Authentic voices. Remarkable stories. AOL On Originals showcase the passions that make the world a more interesting place.
Jews and Money. Asian Drivers. Polish IQ. CPT… that's racist! But where do these stereotypes come from? Comedian Mike Epps explores the backstories of this humor and how history and fact often distorts into a snide – but sometimes funny – shorthand.
"INSPIRED" features celebrities, visionaries and some of the biggest newsmakers of our generation, recounting the stories behind their biggest, life-changing moments of inspiration.
In a compelling series of verite encounters, Win Win provides unique access into the minds and lives of the world’s most-celebrated entrepreneurs and athletes.
Explore what it means to be human as we rush head first into the future through the eyes, creativity, and mind of Tiffany Shlain, acclaimed filmmaker and speaker, founder of The Webby Awards, mother, constant pusher of boundaries and one of Newsweek’s “women shaping the 21st Century.”
Nicole Richie brings her unfiltered sense of humor and unique perspective to life in a new series based on her irreverent twitter feed. The show follows the outspoken celebrity as she shares her perspective on style, parenting, relationships and her journey to adulthood.
Comedy is hard, but teaching comedy to children is hilariously difficult. Kevin Nealon is giving the challenge to some world-famous comedians. As these young minds meet with comedy’s best, get ready to learn some valuable comedy lessons, and to laugh!
James Franco loves movies. He loves watching them, acting in them, directing them, and even writing them. And now, he’s going to take some of his favorite movie scenes from the most famous films of all time, and re-imagine them in ways that only James can.
The story of punk rock singer Laura Jane Grace of Against Me! who came out as a woman in 2012, and other members of the trans community whose experiences are woefully underrepresented and misunderstood in the media.
Executive produced by Zoe Saldana (who will be the subject of one episode), a celebrity travels back to their hometown to pay tribute to the one person from their past (before they were famous) who helped change their life by giving them an over-the-top, heart-felt surprise.
Enter the graceful but competitive world of ballet through the eyes of executive producer, Sarah Jessica Parker. This behind-the-scenes docudrama reveals what it takes to perform on the ultimate stage, the New York City Ballet. Catch NYCB on stage at Lincoln Center.
Park Bench is a new kind of "talking show" straight from the mind of born and bred New Yorker and host, Steve Buscemi.
Go behind the scenes with some of the biggest digital celebrities to see what life is like when the blogging and tweeting stops.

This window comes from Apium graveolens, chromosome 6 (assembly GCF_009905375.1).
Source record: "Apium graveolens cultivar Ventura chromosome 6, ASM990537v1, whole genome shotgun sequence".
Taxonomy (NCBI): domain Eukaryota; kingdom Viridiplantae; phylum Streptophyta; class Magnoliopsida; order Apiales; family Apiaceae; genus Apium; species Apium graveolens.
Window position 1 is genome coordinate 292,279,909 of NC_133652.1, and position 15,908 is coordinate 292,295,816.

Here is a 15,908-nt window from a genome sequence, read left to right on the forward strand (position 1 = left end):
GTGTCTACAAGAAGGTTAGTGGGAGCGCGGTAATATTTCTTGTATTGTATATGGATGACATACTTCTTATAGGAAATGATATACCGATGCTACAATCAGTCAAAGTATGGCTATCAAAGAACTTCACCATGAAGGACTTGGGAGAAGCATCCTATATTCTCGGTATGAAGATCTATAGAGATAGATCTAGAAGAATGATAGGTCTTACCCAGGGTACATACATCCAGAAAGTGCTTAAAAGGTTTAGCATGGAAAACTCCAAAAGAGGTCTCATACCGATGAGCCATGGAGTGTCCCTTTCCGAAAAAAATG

Digital influencer Justine Ezarik (iJustine) is back. After covering the world of wearable tech last season, iJustine is expanding her coverage this year by profiling the hottest tech trends across the country.
American artist, Hall Groat II, teaches classical oil painting through his innovative DVD series.
Tags:Making a Composition in Your Painting,classical oil painting,Hall Groat II,painting composition,Art,demonstration
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Dish on one side. The question is will I cut up part of the dish like that or show all the dish. Those who… the… finer aspects of composition, they can get really confusing. Or do you go up like that, and show more negative space up top. That’s all negative space. Do we go to one side or to the other side, or do we go downward and crop off the peaches like that, and have all this negative space down there. So you can look at real basic ideas with the viewfinder and actually move elements around. And we can go up and move this, this way, move that like that, move this like that, change the angle of the book. And perhaps make a more of a tight cluster. Move that back like that, and keep doing that over and over again until we get something the we like that looks good. Look through it, look at how the negative space relates to the objects. Crop inward, move backward, go to the left, go to the right. But after a while, this can get very tiring, there… there must be a way that we can somehow scientifically distill this down to the basic elements. And figure out where to put one element in relationship to another. Let’s think about this. Well in order to decide on a composition within this horizontal format, this 8 by 10 inch canvass, perhaps we need to look very closely at what is called the rule of thirds. Rule of thirds, and how we can combine the idea of the rule of thirds with the viewfinder that come up with the ideal arrangement of elements of the three peaches and the little silver bowl within this horizontal format. We’re looking at the rule of thirds chart, and in essence it is really simple. I know it looks really complex, with all these numbers and all these red lines. But all that means is that we’re taking the composition and we’re thinking of it in terms of dividing the canvass or our picture plane, if we wanna use the fancy design terminology, into thirds going across on a horizontal, and to thirds going down on a vertical. So we end up with these nine boxes and thinking along these lines allows us to avoid, for one thing, the bull’s eye. You never wanna put you’re object smack dab in the middle, or you’ll end up with gridlock in the eye, has no way to navigate around, because there’s always that visual weight in the middle, so we wanna avoid the bull’s eye. So we got our viewfinder, then we have a basic understanding of what the rule of thirds means. Now here I’ve got chart with the rule of thirds lines placed on top. This chart is all about the idea of hierarchy, now I did mention hierarchy in focal point, now this, this box, number one, is the largest shape, so that is the focal point. Our eye goes to that visually dominant and weight the element first as the center of interest or the focal point. So we can look through the viewfinder and think about how that main focal point will be seen through the viewfinder. And then as we move downward, we have number two, number three, and number four. And our objective with these elements is to create some sort of movement through from one element to the next to next to next. Now this is the hierarchal arrangement of the elements. Our eye goes from the first to the second to the third to the fourth. And we can move these elements around in an infinite number of ways and somehow still set up some sort of hierarchal arrangement. The trick is to consider that focal point, that hierarchy, and how these elements align themselves at those strategic places like here, here, here, and here. And look at that in conjunction with the viewfinder. How are those elements gonna be cropped.